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Bell Numbers Formula


Date: 02/13/2001 at 14:55:10
From: Tanya
Subject: Formula for Bell Numbers

Hi,

I have a question about the Bell numbers formula: 

     B(n) = (n-1 0)B(0) + (n-1 1)B(1) + ... + (n-1 n-1)B(n-1)

We have covered this material partially in my class, but since I am 
majoring in math I wanted to understand why and how this formula was 
derived. I have tried to derive the formula from the Stirling numbers 
formula but without success. I would appreciate if you could help.

Thank you.

Sincerely,
Tanya


Date: 02/13/2001 at 16:32:20
From: Doctor Jeremiah
Subject: Re: Formula for Bell Numbers

Hi Tanya,

I can't explain how to prove that Bell Numbers can be derived from 
Stirling Numbers of the Second Kind. But this page does give a 
relationship:

   Bell Number Diagrams
   http://www-history.mcs.st-and.ac.uk/history/Miscellaneous/StirlingBell/bell.html   

Take a look and see if that helps.
Here are a couple other pages that may help:

   Bell Numbers
   http://www.mathforum.org/dr.math/problems/leonardi10.15.98.html   

   Stirling Numbers (both kinds)
   http://www.mathforum.org/dr.math/problems/john05.26.99.html   

   Stirling Numbers of the First Kind
   http://www-history.mcs.st-and.ac.uk/history/Miscellaneous/StirlingBell/stirling1.html   

   Stirling Numbers of the Second Kind
   http://www-history.mcs.st-and.ac.uk/history/Miscellaneous/StirlingBell/stirling2.html   

If you still have questions, please write back.

- Doctor Jeremiah, The Math Forum
  http://mathforum.org/dr.math/   


Date: 02/14/2001 at 07:49:54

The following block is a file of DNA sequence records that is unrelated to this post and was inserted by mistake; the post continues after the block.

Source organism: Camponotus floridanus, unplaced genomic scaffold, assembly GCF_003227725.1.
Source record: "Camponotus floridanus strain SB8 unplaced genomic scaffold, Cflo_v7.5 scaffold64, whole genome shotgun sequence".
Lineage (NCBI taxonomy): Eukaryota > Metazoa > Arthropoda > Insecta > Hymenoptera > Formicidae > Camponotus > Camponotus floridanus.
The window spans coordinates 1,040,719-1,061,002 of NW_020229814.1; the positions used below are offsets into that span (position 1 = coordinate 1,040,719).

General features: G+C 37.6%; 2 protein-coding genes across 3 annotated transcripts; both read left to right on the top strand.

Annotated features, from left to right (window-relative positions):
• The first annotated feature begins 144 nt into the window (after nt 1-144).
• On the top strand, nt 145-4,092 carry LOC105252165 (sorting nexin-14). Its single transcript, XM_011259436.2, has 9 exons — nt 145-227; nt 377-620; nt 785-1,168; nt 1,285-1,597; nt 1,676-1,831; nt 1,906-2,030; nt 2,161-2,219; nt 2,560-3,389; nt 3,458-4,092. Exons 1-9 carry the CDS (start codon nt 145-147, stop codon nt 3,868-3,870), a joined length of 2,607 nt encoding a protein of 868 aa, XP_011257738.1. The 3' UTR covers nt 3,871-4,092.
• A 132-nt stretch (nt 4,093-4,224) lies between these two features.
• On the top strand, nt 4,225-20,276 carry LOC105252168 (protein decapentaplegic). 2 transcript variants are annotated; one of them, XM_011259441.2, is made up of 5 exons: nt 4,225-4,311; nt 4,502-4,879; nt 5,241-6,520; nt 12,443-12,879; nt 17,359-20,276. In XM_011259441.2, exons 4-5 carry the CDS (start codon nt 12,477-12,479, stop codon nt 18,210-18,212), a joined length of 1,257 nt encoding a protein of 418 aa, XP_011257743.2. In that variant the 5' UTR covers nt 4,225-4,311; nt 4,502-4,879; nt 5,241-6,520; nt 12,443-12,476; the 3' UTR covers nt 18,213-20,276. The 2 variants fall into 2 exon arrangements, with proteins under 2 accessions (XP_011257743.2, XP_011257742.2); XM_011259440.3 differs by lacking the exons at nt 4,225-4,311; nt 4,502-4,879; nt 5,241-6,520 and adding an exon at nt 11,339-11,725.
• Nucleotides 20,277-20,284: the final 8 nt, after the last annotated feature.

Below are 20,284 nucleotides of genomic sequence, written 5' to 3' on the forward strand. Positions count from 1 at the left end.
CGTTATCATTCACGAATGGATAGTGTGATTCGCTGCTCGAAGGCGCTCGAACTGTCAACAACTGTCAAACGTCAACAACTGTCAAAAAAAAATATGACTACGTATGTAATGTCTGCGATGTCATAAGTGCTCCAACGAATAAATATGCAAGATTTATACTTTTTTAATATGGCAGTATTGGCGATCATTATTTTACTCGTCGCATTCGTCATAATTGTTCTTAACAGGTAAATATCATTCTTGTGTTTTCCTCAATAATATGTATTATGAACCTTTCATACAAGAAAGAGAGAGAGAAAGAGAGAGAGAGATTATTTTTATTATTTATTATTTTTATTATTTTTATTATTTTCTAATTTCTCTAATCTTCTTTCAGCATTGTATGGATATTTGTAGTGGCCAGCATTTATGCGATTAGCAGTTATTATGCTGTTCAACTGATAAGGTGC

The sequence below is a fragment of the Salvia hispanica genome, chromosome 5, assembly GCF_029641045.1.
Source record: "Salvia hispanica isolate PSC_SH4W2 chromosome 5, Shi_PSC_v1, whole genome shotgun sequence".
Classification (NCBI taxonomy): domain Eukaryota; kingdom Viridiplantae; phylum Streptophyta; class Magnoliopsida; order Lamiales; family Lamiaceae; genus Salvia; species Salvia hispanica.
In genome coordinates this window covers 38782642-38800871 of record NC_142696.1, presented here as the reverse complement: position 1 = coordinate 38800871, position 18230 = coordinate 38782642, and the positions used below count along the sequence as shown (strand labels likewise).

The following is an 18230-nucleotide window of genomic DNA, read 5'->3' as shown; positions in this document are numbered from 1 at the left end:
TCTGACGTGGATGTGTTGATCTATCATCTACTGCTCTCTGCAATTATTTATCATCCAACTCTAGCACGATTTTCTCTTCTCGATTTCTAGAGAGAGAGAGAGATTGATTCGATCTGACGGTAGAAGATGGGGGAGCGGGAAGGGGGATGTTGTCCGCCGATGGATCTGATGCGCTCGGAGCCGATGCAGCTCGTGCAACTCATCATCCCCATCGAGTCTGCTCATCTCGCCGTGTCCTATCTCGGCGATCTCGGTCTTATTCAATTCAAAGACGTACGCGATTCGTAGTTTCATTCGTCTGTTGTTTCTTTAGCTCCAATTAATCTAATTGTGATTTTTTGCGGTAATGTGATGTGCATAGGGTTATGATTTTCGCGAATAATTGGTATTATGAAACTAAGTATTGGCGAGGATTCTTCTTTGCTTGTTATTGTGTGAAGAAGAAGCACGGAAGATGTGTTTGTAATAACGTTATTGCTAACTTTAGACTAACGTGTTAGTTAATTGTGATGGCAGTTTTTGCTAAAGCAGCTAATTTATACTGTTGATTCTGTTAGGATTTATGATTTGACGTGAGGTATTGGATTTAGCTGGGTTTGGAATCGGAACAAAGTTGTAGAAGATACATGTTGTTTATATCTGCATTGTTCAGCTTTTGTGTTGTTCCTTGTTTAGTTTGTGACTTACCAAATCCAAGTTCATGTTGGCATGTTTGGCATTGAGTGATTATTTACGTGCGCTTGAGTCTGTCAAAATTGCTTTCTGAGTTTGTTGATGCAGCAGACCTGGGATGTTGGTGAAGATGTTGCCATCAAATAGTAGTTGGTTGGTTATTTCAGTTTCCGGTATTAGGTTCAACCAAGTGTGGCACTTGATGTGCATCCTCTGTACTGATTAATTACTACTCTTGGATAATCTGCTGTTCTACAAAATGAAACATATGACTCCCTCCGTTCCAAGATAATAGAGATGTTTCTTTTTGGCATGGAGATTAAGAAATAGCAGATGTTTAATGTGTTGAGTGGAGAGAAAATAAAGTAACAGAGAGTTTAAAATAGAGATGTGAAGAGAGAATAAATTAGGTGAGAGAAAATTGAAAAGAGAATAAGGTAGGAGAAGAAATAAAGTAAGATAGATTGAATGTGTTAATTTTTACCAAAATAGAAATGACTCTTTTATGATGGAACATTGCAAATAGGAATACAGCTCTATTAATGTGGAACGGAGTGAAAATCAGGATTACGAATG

From: Doctor Anthony
Subject: Re: Formula for Bell Numbers

Stirling numbers of the second kind give the number of ways of 
distributing n distinct objects into m identical cells with no empty 
cells, and Bell numbers are the number of ways of distributing the 
objects into 1, 2, 3,.....n cells. It follows that

             n 
     B(n) = SUM[S(n,m)]
            m=1

If we start at the simplest situation we can build up the recurrence 
relation.

We define B(0) = 1.

Say we have one cell and one object, a. Then we have the following 
distribution of objects in cells.

     (a)

Clearly B(1) = 1.

If we add a second object (call it b) and a second cell, we have the 
following possible distributions

     (a b) + (ab 0) 

     B(2) = C(1,0)B(0) + C(1,1)B(1) = 2

          = Put 1 object + Add b to a in  
            in each cell   each cell in B(1)          

If we add a third object, c, and increase the number of cells to 3, 
we have the following possibilities

     [(a b c)] + [(ab c 0) + (ac b 0)] + [(a bc 0) + (abc 0 0)]

     B(3) = C(2,0)B(0) + C(2,1)B(1) + C(2,2)B(2) = 5

          = Put 1 object + Add b and c to a  + Add c to b in
            in each cell   each cell in B(1)   each cell in B(2)

Continuing in this fashion we obtain the recurrence relation:

     B(n)= C(n-1,0)B(0) + C(n-1,1)B(1) + 
                                 C(n-1,2)B(2) + ... + C(n-1,n-1)B(n-1)

- Doctor Anthony, The Math Forum
  http://mathforum.org/dr.math/   
    
Associated Topics:
College Probability
College Statistics

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